International ocean tribunal to issue climate opinion in ‘David and Goliath’ precedent case

By Thomson Reuters May 21, 2024 | 1:12 AM

By Riham Alkousaa

BERLIN (Reuters) – An international ocean court is expected to issue an advisory opinion on Tuesday on whether countries have a responsibility to reduce emissions and fight climate change – a judgement that could give legal leverage to future climate cases.

In its first-ever climate-related judgement, the International Tribunal for the Law of the Sea (ITLOS) in Hamburg, Germany, will decide specifically whether carbon emissions absorbed by ocean should be considered marine pollution, and whether nations are obligated to protect marine environments.

The court’s opinion was requested by a group of island nations facing climate-driven sea-level rise.

“This is really an epic David and Goliath contest; it’s the smallest of nations on Earth … invoking the power of international law against the major polluter,” said Payam Akhavan, the group’s lead counsel in the proceedings, during a news briefing last week.

While the tribunal’s opinion in the case will not be legally binding, it will be able to help guide countries in their climate policy and will be able to be used in other cases as legal precedent.

In the case hearings in September, China, the world’s biggest carbon polluter, had challenged the islands’ request, arguing that the tribunal does not have general authority to issue advisory opinions, saying its position was taken to avoid the fragmentation of international law.

“If ITLOS were to find that such an obligation exists, Beijing’s response would most likely be to characterize this as falling outside of its proper scope of authority,” Ryan Martinez Mitchell, law professor at the Chinese University of Hong Kong, told Reuters.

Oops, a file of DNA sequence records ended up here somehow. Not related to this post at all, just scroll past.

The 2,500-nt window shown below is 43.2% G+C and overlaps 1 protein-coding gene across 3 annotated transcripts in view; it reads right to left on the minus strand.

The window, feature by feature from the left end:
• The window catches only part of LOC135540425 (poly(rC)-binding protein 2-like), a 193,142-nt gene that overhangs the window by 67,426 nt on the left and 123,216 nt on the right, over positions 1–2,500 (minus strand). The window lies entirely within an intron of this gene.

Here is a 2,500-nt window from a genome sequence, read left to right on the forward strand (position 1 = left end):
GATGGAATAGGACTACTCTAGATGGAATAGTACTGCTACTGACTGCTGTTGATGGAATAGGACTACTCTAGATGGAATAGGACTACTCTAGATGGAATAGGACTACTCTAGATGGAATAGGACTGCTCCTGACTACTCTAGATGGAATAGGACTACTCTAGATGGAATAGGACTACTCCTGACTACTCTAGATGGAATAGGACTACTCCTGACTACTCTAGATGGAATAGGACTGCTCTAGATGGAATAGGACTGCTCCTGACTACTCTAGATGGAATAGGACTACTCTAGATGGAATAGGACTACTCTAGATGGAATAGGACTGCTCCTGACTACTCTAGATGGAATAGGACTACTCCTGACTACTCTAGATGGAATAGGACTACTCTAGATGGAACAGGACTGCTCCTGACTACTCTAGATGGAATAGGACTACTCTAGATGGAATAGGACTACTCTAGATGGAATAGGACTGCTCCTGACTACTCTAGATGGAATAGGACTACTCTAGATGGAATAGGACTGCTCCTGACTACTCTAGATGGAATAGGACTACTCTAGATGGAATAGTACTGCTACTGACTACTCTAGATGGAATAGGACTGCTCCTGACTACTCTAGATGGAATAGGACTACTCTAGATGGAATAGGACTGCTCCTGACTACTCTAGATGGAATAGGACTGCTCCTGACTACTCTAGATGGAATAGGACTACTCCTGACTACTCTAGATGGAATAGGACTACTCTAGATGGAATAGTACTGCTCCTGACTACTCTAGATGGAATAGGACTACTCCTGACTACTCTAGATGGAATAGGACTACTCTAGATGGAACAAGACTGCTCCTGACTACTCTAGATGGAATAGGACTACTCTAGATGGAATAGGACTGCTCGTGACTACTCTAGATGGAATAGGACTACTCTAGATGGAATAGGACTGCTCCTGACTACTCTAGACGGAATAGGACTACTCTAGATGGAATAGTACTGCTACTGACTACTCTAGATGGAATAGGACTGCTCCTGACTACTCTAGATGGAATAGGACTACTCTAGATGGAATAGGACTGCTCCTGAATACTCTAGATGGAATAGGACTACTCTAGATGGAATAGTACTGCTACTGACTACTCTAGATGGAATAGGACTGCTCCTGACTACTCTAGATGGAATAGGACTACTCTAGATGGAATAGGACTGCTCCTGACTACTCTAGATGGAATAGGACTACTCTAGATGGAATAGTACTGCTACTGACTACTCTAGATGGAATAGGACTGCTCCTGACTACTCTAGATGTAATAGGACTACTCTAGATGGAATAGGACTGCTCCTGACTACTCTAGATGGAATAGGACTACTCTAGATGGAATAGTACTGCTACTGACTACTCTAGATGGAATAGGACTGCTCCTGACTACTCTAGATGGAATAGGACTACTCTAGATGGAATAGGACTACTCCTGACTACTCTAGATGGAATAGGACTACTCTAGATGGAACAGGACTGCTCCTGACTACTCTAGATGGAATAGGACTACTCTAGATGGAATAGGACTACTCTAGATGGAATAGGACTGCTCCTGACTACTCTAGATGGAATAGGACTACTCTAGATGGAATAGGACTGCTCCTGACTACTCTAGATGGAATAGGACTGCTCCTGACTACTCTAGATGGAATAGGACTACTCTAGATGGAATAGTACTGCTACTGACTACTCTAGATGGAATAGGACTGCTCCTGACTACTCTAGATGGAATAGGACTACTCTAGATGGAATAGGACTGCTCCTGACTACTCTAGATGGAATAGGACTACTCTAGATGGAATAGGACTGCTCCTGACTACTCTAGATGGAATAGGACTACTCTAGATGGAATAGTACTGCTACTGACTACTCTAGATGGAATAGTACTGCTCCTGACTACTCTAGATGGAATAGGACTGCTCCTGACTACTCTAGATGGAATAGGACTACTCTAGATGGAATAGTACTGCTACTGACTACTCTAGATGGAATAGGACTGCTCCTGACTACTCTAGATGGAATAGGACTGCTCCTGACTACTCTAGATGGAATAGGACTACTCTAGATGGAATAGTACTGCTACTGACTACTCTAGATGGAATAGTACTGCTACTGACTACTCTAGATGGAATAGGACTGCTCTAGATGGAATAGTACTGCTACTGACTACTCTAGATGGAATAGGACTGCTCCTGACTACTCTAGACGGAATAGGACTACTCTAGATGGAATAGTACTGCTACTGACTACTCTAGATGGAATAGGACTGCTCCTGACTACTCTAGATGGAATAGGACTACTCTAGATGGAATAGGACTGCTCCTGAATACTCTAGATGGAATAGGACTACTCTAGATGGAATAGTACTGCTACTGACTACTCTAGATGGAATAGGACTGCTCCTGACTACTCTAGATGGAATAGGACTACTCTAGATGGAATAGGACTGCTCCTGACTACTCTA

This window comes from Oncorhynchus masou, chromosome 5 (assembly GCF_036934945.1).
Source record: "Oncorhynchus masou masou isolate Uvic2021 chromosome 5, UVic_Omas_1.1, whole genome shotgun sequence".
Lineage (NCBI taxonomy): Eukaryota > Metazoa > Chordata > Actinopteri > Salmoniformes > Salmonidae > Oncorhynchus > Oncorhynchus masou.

A decision that classifies greenhouse gas emissions as a form of pollution could focus attention on states’ existing obligations to protect marine environments under U.N. Convention on the Law of the Sea, Akhavan said.

Some activists and environmental lawyers said they hoped for an opinion that pushes countries at the upcoming U.N. climate summit, COP29, in Baku, Azerbaijan, to set more ambitious climate targets.

“There will be clarity in terms of international law coming in and saying, well actually, legally, this is also a requirement,” said lawyer Lea Main-Klingst for the legal charity ClientEarth.

The decision could also influence two upcoming legal opinions by the Inter-American Court on Human Rights, and the International Court of Justice – which are also considering states’ climate obligations.

Already last month, the European Court of Human Rights issued a historic ruling in favour of plaintiffs who argued that Switzerland was violating their human rights by not doing enough to combat climate warming.

“This is about making international law work for us,” said Vishal Prasad, campaign director for the group Pacific Island Students Fighting Climate Change. “It’s about advancing the gaps that exist in the Paris agreement.”

(Reporting by Riham Alkousaa; Editing by Katy Daigle and Sandra Maler)